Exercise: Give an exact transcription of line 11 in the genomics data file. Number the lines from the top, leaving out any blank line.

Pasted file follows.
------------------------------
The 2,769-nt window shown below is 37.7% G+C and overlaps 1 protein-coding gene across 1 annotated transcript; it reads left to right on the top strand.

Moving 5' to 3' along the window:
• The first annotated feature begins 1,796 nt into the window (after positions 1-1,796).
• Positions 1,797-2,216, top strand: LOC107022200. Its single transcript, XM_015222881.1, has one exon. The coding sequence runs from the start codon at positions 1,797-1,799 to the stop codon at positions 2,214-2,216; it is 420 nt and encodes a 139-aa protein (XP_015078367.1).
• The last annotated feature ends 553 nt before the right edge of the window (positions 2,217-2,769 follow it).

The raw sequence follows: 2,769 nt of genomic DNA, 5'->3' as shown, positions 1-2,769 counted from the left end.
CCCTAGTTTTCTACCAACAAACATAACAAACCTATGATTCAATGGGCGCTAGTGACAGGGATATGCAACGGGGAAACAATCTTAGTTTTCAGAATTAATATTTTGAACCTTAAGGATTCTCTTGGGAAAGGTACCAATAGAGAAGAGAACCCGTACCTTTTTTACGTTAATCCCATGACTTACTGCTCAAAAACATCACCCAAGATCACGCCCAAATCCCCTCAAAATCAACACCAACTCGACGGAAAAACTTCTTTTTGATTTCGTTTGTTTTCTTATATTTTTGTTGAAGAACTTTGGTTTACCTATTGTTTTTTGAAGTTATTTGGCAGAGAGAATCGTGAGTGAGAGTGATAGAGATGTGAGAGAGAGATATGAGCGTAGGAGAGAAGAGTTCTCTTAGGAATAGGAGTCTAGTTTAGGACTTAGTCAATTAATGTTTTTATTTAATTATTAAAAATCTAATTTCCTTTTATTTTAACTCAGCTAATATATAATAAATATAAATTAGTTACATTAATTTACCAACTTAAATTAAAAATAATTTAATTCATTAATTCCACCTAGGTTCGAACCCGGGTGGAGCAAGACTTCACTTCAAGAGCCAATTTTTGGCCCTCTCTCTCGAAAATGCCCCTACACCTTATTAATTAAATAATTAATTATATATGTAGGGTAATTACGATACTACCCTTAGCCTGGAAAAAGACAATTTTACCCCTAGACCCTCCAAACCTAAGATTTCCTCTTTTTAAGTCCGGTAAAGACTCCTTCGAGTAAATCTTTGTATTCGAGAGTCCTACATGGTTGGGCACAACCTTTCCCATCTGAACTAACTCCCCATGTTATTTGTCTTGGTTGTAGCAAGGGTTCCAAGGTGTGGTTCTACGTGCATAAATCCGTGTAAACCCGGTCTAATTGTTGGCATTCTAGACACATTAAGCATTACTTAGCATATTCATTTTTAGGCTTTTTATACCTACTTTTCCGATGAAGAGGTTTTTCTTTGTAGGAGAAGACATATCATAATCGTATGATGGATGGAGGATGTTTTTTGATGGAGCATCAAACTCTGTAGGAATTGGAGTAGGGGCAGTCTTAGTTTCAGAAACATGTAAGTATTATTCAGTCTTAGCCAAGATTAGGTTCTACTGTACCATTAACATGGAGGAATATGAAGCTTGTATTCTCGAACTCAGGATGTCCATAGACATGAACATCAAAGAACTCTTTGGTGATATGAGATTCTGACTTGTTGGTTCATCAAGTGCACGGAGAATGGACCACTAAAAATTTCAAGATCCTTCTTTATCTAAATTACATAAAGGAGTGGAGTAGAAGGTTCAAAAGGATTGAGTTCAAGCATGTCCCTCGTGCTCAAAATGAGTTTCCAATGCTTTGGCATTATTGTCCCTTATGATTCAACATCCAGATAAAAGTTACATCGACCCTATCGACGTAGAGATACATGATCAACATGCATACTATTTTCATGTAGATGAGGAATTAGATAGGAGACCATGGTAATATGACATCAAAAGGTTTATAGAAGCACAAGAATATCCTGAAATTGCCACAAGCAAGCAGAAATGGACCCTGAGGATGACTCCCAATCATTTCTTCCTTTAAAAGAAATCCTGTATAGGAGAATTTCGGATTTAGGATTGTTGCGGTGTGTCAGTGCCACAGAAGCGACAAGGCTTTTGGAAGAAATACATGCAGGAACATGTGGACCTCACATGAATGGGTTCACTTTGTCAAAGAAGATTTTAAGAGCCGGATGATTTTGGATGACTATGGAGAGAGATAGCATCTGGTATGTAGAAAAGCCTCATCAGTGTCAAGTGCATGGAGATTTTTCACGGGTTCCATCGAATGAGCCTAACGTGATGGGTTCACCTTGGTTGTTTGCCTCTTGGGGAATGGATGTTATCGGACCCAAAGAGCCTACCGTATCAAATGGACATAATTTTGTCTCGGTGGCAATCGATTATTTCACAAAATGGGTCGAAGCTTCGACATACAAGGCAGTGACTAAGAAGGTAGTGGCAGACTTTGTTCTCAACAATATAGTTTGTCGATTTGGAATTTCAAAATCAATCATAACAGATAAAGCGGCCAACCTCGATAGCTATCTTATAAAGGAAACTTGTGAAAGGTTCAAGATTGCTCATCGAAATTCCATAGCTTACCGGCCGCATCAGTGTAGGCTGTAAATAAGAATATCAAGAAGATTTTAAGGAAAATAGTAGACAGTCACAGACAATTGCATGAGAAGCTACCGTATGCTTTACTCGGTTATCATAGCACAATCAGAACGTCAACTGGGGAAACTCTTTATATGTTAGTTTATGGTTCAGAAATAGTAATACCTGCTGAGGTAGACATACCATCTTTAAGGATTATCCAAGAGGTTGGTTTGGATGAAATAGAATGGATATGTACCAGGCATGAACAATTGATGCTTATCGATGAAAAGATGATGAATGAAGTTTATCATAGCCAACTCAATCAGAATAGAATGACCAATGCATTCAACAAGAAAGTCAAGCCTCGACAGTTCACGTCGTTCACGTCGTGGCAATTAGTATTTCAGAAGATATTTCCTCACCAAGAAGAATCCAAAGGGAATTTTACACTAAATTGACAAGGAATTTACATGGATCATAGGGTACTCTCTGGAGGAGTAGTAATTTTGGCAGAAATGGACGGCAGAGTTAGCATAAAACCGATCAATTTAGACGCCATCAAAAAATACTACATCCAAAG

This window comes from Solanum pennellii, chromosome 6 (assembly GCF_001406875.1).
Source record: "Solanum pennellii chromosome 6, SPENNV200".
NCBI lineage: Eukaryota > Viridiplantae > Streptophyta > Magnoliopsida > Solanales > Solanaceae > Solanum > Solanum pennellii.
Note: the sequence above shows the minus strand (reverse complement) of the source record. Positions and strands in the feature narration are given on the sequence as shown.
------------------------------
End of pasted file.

Note: the sequence above shows the minus strand (reverse complement) of the source record. Positions and strands in the feature narration are given on the sequence as shown.